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The Opioid Epidemic

Updated: Mar 15

This paper explores the Opioid Epidemic in America, the causes, statistics, treatment and what can be done to combat the crisis.

Ever wondered why there’s an epidemic crisis in the U.S.? Well, we can attribute the cause to the unauthorized making and smuggling of opioids into America. The United States government traces the origin of such drug trafficking, especially for the opioid fentanyl, back to countries such as China, India, and Mexico. But not all opioids are smuggled. Opioids that are prescribed for pain management, such as methadone, oxycodone, hydrocodone, and morphine, are addictive drugs and are reported to be stronger and more powerful than heroin - another opioid, which can also result in drug dependency.

The Mayo Clinic’s website explains why these opioids are so addictive. Such prescription drugs cause the release of “endorphins,” or neurotransmitters that give a person pleasure, turning their attention away from pain. This is similar to what dopamine does, which also acts as a reward system in the brain but serves a different function.

Statistics show that when abused repeatedly, over time, opioids can slow the heart rate and the function of breathing. According to a 2017 report from SAMHSA’s National Survey on Drug Use and Health, over 10 million within the U.S. were revealed to have misused opioids. Alarmingly, among the thousands who've used heroin and fentanyl within that same year, were many pre-adolescents. Research has also revealed that within a 2-decade time frame (between 1999-2020), opioid overdoses have claimed the lives of over half a million.

Depression and childhood trauma are among the factors that can lead to opioid misuse, according to Healthline. People who are already struggling with depression are over 3.5 times more likely to abuse the substance. However, if one tries to limit the dosage or stop completely, withdrawal symptoms, such as restlessness, vomiting, anxiety, and trembling may occur. Fortunately, there is treatment available - among them being behavioral therapy - that can assist a person on the road to recovery.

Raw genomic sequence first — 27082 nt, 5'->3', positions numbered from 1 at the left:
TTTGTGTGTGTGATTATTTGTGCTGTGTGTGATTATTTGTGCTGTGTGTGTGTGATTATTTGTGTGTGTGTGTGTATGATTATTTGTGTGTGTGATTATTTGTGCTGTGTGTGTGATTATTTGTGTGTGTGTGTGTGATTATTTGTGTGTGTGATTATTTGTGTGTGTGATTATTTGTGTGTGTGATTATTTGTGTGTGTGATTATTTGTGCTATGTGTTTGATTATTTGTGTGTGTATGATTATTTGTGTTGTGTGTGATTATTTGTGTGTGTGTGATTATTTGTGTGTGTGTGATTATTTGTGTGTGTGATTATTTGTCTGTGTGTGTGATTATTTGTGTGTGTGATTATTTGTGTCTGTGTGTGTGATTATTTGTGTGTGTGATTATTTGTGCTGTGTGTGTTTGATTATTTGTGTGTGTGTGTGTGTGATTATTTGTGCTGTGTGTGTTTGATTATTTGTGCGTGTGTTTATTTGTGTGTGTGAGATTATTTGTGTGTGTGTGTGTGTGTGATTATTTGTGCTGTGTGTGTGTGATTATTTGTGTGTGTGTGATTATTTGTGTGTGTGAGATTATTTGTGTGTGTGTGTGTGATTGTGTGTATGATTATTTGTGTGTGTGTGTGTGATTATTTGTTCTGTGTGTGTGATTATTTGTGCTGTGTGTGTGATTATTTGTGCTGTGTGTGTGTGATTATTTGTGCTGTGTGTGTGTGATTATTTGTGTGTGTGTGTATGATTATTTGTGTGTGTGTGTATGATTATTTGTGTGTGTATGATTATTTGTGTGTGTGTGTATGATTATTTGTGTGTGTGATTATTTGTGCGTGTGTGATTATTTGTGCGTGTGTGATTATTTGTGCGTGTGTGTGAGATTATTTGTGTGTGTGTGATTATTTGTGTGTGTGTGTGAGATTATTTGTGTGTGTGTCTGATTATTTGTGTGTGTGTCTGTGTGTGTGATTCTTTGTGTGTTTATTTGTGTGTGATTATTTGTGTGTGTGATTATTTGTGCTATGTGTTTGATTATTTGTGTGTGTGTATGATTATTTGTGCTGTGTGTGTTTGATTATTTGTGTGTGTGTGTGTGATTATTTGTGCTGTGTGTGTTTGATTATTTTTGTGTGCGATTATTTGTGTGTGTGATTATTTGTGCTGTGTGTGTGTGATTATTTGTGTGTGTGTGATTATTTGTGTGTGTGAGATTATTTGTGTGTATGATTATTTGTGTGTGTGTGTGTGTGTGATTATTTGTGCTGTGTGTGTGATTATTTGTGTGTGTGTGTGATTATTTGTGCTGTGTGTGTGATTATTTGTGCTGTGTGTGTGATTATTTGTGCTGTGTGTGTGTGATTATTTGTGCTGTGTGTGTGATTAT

While there are programs in place that are combating the opioid crisis that has swept North America, it is apparent that much more needs to be done to reduce the mortality rate. This includes the availability of resources in both rural and urban neighborhoods to let people know that such programs exist. Besides the hundreds of methadone clinics put in place to help with addiction, would need to increase the number of prescription drug monitoring programs (PDMP), which administer help professionals administer help quickly by allowing them to consult with PDMP databases to determine who is at risk for opioid-related health problems. 

Attempts to grapple with the opioid crisis face many challenges, such as the lack of training and research in the treatment of substance use disorders (SUDs) for opioid abuse. Another challenge is that professionals have to walk a thin line between safeguarding a patient’s personal information and disclosing private records. Sometimes, the obligation to maintain a patient's trust runs into conflict with promoting their health. 

Another challenge to the opioid epidemic is stigmatization. We must realize that opioid misuse is not a characteristic flaw but rather an illness, which explains the reluctance of many to seek help. Thus, discussions should go beyond clinic settings and into communities - both in urban and rural areas - concerning the need to detach the stigmatization associated with SUD. Evidently, there’s also the high cost of care and the inadequacy of SUD screenings in primary care environments so there should be a variety, especially for the low-income and poor, so that all can benefit from both quality and affordable treatment for SUDs.

The opinions expressed in this article are those of the individual author.


Drug Enforcement Authorization. “Fentanyl Flow to the United States.” DEA Intelligence Report, January 2020,

McIver, J Stephen. “Seeking Solutions to the Opioid Crisis.” P & T : a peer-reviewed journal for formulary management vol. 42,7 (2017): 478.

Substance Abuse and Mental Health Services Administration (US) and Office of the Surgeon General (US). Facing Addiction in America: The Surgeon General's Report on Alcohol, Drugs, and Health. US Department of Health and Human Services, November 2016.

“Understanding the Opioid Overdose Epidemic.” Centers for Disease Control and Prevention, June 2022.

Watson, Stephanie. “Mental Health and Opioid Use Disorder: How Are They Connected?” Healthline, 30 Sept. 2021,


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